Of course..........Ted Zombie Cruz might try again..........so yeahhhhh, we're gonna have to stay alert and watch out for these zombie candidates coming back from the dead.
    Best answer: well, Eric does raise a few zombie concerns........but I don't think he will run against his own father -

    Of course..........Ted Zombie Cruz might try again..........so yeahhhhh, we're gonna have to stay alert and watch out for these zombie candidates coming back from the dead.
    12 answers · 2 weeks ago
  • To Trump supporters, If Americans could do the last Presidential election over again, would you still vote for Trump? Why or Why not?

    Please be specific. Plus what is the best Presidential thing that he has done so far?
    Please be specific. Plus what is the best Presidential thing that he has done so far?
    8 answers · 2 weeks ago
  • If women are allowed to vote the way they want and not forced to vote the same way as their husbands, do you think Trump has a chance again?

    If women are allowed to vote the way they want and not forced to vote the same way as their husbands, do you think Trump has a chance again?

    Best answer: This is the only evidence I have ever seen of a husband checking up to see if his wife voted the way he told her to.
    Best answer: This is the only evidence I have ever seen of a husband checking up to see if his wife voted the way he told her to.
    6 answers · 2 weeks ago
  • Would a Trump/Stormy Daniels ticket win in 2020?

    Best answer: Yeah, make America and the porn industry great again. MAATPIGA in 2020.
    Best answer: Yeah, make America and the porn industry great again. MAATPIGA in 2020.
    6 answers · 2 weeks ago
  • If Joe Biden runs for president, Obama can legally be his VP. If he decides to run, how would this make you feel?

    Best answer: NO NO NO.

    Nobody who is ineligible to run for President may become VP. The 22nd Amendment clearly spells that out.

    Obama is constitutionally forbidden from being President or VP.
    Best answer: NO NO NO.

    Nobody who is ineligible to run for President may become VP. The 22nd Amendment clearly spells that out.

    Obama is constitutionally forbidden from being President or VP.
    29 answers · 3 weeks ago
  • So liberals, will you add every election that a Republican loses to your list of cheating 21st century elections list?

    Best answer: I think you mean every election a republican wins. I noticed that you did not mention the third election which Republican has won in the 21st century. Presumably that's because it does not fit your argument. The 2004 election, while upsetting to liberals, is not regarded as controversial. The simple reason is... show more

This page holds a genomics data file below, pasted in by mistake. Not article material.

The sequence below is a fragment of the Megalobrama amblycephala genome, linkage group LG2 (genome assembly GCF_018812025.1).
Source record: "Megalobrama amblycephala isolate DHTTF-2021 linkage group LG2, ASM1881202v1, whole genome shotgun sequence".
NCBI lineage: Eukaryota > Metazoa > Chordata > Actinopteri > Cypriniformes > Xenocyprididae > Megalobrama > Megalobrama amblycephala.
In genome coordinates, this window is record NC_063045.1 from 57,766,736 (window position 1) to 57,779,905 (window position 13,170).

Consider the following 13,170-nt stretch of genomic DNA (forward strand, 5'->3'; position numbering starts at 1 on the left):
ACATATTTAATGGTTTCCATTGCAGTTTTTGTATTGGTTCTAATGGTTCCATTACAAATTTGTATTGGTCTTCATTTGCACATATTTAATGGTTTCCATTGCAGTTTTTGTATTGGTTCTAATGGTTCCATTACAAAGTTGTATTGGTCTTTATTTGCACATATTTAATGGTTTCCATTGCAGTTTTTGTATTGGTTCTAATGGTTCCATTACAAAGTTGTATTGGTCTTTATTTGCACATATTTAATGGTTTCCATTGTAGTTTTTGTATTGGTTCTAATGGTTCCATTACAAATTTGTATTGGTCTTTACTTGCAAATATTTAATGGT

Best answer: I think you mean every election a republican wins. I noticed that you did not mention the third election which Republican has won in the 21st century. Presumably that's because it does not fit your argument. The 2004 election, while upsetting to liberals, is not regarded as controversial. The simple reason is that George W bush actually won a majority of votes.

    The 2000 and 2016 elections are controversial because the candidate who lost the race, that is the one who got fewer votes, ended up becoming president anyway. It's true that the 2016 election didn't involve cheating, as far as We Know. The same can't be said for the 2000 election which involved widespread voter suppression efforts in Florida. However, that's beside the point. They are controversial because democracy was the warded and the choice of the people did not end up gaining power. When the choice of the people does gain power the election is not controversial
    8 answers · 2 weeks ago
  • Are indirect votes appropriate for a democratic society? (The U.S. President by Electoral College) (Prime Minister by Parliament)?

    Best answer: They are if it's a system the people agree on, or at least don't object to, and it works. The system itself was put there in a democratic way. So why is there any objection to indirect democracy? You've got to think of practicality too. For instance, the unwritten British constitution requires, in... show more
    Best answer: They are if it's a system the people agree on, or at least don't object to, and it works. The system itself was put there in a democratic way.

    So why is there any objection to indirect democracy? You've got to think of practicality too. For instance, the unwritten British constitution requires, in the words of Walter Bagehot, the Queen to appoint as Prime Minister whoever is most likely to form a stable government and command a majority in the House of Commons. This is NOT necessarily the leader of the majority party. In reality it always is, and it would be extremely unlikely not to be, but that is not the actual criterion for appointment. You have to remember that there isn't always a majority party - there could be a hung Parliament and then the parties will want to think about a coalition. It's worked for the UK for 297 years, ever since it first had a Prime Minister.